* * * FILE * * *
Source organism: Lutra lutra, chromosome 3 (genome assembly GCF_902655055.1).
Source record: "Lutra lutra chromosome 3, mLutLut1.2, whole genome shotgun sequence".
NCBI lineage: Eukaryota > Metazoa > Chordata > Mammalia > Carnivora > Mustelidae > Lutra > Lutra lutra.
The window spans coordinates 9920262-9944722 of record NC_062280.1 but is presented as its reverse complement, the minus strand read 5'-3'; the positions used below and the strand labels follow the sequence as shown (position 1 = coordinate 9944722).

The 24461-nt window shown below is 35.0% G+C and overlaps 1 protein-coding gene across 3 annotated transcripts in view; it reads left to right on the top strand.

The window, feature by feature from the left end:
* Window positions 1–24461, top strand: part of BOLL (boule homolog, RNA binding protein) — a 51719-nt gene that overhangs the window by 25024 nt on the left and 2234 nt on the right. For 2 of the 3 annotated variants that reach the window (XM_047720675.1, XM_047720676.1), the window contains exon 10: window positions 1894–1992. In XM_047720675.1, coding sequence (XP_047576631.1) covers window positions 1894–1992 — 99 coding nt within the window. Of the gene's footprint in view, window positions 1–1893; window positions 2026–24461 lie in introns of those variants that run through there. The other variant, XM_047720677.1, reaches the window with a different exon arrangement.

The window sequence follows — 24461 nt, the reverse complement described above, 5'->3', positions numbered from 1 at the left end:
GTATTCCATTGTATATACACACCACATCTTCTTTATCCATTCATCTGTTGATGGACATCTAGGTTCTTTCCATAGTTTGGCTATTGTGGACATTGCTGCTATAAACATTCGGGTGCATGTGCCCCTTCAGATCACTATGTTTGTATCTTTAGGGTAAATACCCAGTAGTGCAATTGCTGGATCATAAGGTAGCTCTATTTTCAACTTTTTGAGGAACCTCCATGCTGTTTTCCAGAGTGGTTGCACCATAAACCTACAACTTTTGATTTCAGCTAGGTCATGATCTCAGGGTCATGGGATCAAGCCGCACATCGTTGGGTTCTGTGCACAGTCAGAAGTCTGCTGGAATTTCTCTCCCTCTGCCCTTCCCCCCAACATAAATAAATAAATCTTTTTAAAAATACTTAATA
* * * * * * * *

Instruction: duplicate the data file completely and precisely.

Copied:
Source organism: Lutra lutra, chromosome 3 (genome assembly GCF_902655055.1).
Source record: "Lutra lutra chromosome 3, mLutLut1.2, whole genome shotgun sequence".
NCBI lineage: Eukaryota > Metazoa > Chordata > Mammalia > Carnivora > Mustelidae > Lutra > Lutra lutra.
The window spans coordinates 9920262-9944722 of record NC_062280.1 but is presented as its reverse complement, the minus strand read 5'-3'; the positions used below and the strand labels follow the sequence as shown (position 1 = coordinate 9944722).

The 24461-nt window shown below is 35.0% G+C and overlaps 1 protein-coding gene across 3 annotated transcripts in view; it reads left to right on the top strand.

The window, feature by feature from the left end:
* Window positions 1–24461, top strand: part of BOLL (boule homolog, RNA binding protein) — a 51719-nt gene that overhangs the window by 25024 nt on the left and 2234 nt on the right. For 2 of the 3 annotated variants that reach the window (XM_047720675.1, XM_047720676.1), the window contains exon 10: window positions 1894–1992. In XM_047720675.1, coding sequence (XP_047576631.1) covers window positions 1894–1992 — 99 coding nt within the window. Of the gene's footprint in view, window positions 1–1893; window positions 2026–24461 lie in introns of those variants that run through there. The other variant, XM_047720677.1, reaches the window with a different exon arrangement.

The window sequence follows — 24461 nt, the reverse complement described above, 5'->3', positions numbered from 1 at the left end:
GTATTCCATTGTATATACACACCACATCTTCTTTATCCATTCATCTGTTGATGGACATCTAGGTTCTTTCCATAGTTTGGCTATTGTGGACATTGCTGCTATAAACATTCGGGTGCATGTGCCCCTTCAGATCACTATGTTTGTATCTTTAGGGTAAATACCCAGTAGTGCAATTGCTGGATCATAAGGTAGCTCTATTTTCAACTTTTTGAGGAACCTCCATGCTGTTTTCCAGAGTGGTTGCACCATAAACCTACAACTTTTGATTTCAGCTAGGTCATGATCTCAGGGTCATGGGATCAAGCCGCACATCGTTGGGTTCTGTGCACAGTCAGAAGTCTGCTGGAATTTCTCTCCCTCTGCCCTTCCCCCCAACATAAATAAATAAATCTTTTTAAAAATACTTAATA